Laws of probability dictate that there must be an abundance of life in the universe. The conditions for life as humans recognise it are met in hundreds if not thousands of spots in the universe. There are millions of stars in each galaxy, and many of those stars have planets orbiting them in a very Solar System-like way.
This is where the Fermi Paradox comes to play in this search for extraterrestrial intelligence. The paradox is simple -- conditions to support life are plentiful, but life, so far is not. At least there is still no absolute and concrete proof that there is intelligence in the universe in the way humans perceive it. So, what's not prompting that ?
A new paper, titled "Dissolving the Fermi Paradox", was published recently by a team headed by researchers from Oxford University and in it is an attempt to answer the "where is everybody?" question.
In this study, the team is said to have revisited the Drake Equation, proposed by Frank Drake, an astronomer who put forward a mathematical equation that quantified life. The Drake equation demonstrated that even if the amount of life in a given site is small, just the massive number of possibilities should, in fact, yield several observable civilizations.
Anders Sanberg, who led the study, and his team put some thought into the way the Drake equation has been put together. The report mentions that researchers incorporated genetic and chemical transitions as paths to the origin of life. From here, they show how there is a lot of uncertainties that cover many of the equation's parameters.
Since the 1960s when Drake and Carl Sagan worked on the equation, many aspects of astronomy have been updated and the general understanding of the workings of the universe has improved, said Sanberg. The equation itself, he says is based on a number of assumptions and estimations. "But this result will be stated as single number, and that anchors us to an *apparently* exact estimate – when it should have a proper uncertainty range," he wrote to Universe today.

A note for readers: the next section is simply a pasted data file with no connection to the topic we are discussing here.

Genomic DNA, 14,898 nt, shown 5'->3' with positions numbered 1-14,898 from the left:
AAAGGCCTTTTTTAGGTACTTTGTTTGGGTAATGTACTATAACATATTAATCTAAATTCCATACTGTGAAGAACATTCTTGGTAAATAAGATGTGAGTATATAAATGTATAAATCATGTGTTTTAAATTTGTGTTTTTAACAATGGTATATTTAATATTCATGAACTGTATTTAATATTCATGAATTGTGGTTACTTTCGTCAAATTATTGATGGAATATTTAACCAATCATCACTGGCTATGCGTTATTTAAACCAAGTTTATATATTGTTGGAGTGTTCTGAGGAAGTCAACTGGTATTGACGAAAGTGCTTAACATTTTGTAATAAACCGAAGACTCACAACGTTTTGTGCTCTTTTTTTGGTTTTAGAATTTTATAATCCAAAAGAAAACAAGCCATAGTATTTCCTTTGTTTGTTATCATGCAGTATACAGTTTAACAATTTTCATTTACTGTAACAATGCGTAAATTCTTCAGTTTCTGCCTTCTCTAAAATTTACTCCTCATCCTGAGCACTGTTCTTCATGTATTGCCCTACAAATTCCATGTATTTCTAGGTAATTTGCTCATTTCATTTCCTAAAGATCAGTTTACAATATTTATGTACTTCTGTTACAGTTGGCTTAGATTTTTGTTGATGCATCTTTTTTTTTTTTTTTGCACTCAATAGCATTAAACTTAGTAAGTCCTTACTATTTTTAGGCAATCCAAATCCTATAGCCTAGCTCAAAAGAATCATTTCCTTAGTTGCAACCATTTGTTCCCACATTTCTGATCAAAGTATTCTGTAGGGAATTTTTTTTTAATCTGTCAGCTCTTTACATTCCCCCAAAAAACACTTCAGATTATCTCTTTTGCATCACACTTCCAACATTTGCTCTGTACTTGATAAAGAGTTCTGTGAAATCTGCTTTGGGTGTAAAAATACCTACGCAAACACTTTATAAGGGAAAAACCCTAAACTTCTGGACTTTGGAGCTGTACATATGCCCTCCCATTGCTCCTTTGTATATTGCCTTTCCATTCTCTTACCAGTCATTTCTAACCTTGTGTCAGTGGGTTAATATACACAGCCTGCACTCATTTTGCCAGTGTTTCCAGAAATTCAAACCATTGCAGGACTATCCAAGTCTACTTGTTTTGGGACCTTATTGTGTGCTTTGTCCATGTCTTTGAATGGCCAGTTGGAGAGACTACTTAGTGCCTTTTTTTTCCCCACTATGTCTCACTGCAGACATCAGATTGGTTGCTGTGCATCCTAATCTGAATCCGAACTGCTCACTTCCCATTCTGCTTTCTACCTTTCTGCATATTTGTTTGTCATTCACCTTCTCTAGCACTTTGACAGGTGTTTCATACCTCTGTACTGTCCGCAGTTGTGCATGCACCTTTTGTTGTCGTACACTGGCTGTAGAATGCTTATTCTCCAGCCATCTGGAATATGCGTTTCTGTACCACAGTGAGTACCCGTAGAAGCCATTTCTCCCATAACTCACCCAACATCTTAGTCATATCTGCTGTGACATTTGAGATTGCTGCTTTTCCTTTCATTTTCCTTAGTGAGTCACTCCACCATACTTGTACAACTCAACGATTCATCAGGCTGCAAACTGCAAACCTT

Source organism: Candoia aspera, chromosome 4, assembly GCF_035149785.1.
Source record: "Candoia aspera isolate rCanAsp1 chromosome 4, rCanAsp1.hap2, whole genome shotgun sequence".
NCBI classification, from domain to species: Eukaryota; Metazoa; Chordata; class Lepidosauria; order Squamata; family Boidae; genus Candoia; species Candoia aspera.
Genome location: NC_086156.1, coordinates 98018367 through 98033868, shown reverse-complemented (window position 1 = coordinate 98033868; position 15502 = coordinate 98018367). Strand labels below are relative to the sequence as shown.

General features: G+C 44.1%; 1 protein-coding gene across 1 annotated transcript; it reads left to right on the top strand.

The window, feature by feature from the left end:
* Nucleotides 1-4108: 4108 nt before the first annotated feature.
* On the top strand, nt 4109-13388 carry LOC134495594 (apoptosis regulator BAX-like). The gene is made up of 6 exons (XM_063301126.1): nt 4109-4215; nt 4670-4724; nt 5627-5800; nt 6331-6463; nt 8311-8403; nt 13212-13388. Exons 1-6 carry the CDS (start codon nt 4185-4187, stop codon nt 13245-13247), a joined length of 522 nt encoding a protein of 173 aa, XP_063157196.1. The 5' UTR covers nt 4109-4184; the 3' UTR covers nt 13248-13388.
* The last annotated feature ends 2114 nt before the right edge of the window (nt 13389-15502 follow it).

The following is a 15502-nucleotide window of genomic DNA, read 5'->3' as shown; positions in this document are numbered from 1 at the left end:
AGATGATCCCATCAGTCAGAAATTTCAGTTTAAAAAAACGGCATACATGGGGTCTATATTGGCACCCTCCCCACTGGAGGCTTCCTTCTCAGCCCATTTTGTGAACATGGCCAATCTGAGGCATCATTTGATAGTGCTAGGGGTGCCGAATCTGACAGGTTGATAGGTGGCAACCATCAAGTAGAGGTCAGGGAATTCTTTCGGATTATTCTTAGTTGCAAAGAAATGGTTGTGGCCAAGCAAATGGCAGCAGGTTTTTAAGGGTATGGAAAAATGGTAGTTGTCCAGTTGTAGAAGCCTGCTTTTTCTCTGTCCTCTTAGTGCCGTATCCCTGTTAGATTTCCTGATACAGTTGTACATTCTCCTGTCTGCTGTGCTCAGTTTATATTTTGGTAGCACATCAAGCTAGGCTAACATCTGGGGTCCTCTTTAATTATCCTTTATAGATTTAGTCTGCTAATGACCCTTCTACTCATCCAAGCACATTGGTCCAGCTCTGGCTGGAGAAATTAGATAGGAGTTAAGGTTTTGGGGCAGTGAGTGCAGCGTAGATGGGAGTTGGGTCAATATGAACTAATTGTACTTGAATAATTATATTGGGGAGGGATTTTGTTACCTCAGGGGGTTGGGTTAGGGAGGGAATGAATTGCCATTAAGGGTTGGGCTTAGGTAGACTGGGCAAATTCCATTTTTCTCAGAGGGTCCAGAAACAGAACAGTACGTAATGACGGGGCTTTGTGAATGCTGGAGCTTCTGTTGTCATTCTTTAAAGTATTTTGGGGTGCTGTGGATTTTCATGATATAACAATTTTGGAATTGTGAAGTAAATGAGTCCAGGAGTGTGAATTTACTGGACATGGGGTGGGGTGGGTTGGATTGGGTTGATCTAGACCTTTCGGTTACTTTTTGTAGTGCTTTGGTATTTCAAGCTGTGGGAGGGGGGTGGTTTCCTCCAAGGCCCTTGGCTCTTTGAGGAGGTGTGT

In their paper, the researchers suggested the "aestivation hypothesis" or the reason that "we are not observing manifestations of alien civilizations is that they are currently (mostly) inactive, patiently waiting for future cosmic eras."
For this study, the team used an uncertainty range instead of single values and filled in the equation based on the highest and lowest values based on the current understanding of the universe. As expected, the team got a distribution instead of a single point.
The result was an estimation of likelihood of whether or not humanity is the only form of intelligent life in the observable universe. "If we instead try to review the scientific knowledge, things get even more extreme," wrote Sanberg.
Because of the nature of mathematical probability and the sheer level of uncertainties that are intrinsic to this research, it led Sanberg to, "conclude that there is a fairly high likelihood that we are alone. However, we *also* conclude that we shouldn't be too surprised if we find intelligence!"